University of Oklahoma - Sooner Yearbook (Norman, OK) online yearbook collection, 1969 Edition, Page 1

1969

University of Oklahoma - Sooner Yearbook (Norman, OK) online yearbook collection, 1970 Edition, Page 1

1970

University of Oklahoma - Sooner Yearbook (Norman, OK) online yearbook collection, 1972 Edition, Page 1

1972

University of Oklahoma - Sooner Yearbook (Norman, OK) online yearbook collection, 1973 Edition, Page 1

1973

University of Oklahoma - Sooner Yearbook (Norman, OK) online yearbook collection, 1975 Edition, Page 1

1975

University of Oklahoma - Sooner Yearbook (Norman, OK) online yearbook collection, 1979 Edition, Page 1

1979

1985 Edition, online yearbooks, online annuals 1970 Edition, online yearbooks, online annuals 1972 Edition, online yearbooks, online annuals 1965 Edition, online yearbooks, online annuals 1983 Edition, online yearbooks, online annuals 1983 Edition, online yearbooks, online annuals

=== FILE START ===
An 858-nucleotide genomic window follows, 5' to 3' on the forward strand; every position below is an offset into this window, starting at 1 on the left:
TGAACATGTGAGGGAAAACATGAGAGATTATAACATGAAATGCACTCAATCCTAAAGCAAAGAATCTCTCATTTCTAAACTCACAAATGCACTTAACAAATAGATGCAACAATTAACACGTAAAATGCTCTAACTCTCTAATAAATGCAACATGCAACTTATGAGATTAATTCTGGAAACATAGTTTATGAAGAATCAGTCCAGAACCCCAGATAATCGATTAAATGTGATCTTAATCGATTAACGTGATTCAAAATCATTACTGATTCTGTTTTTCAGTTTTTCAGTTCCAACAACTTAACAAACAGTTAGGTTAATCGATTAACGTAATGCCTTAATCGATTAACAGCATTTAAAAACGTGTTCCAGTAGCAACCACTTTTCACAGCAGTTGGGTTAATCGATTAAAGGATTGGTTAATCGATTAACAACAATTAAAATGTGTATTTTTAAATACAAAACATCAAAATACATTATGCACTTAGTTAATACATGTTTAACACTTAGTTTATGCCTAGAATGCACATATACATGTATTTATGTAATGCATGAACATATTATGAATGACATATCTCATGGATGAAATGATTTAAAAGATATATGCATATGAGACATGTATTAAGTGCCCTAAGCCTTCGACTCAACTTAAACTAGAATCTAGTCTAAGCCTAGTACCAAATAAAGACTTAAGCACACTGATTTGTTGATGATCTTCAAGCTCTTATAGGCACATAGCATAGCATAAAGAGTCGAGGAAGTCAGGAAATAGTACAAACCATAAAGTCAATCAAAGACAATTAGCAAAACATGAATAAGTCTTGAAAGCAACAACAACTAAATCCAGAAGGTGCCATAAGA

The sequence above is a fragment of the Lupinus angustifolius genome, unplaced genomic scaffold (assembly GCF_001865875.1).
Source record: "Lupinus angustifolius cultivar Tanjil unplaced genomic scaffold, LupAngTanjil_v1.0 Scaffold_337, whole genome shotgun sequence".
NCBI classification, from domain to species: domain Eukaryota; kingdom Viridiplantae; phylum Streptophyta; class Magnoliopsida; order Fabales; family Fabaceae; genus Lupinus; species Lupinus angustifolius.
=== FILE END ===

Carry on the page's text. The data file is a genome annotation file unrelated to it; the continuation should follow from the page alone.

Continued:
FIND FRIENDS AND CLASMATES GENEALOGY ARCHIVE REUNION PLANNING
Are you trying to find old school friends, old classmates, fellow servicemen or shipmates? Do you want to see past girlfriends or boyfriends? Relive homecoming, prom, graduation, and other moments on campus captured in yearbook pictures. Revisit your fraternity or sorority and see familiar places. See members of old school clubs and relive old times. Start your search today! Looking for old family members and relatives? Do you want to find pictures of parents or grandparents when they were in school? Want to find out what hairstyle was popular in the 1920s? E-Yearbook.com has a wealth of genealogy information spanning over a century for many schools with full text search. Use our online Genealogy Resource to uncover history quickly! Are you planning a reunion and need assistance? E-Yearbook.com can help you with scanning and providing access to yearbook images for promotional materials and activities. We can provide you with an electronic version of your yearbook that can assist you with reunion planning. E-Yearbook.com will also publish the yearbook images online for people to share and enjoy.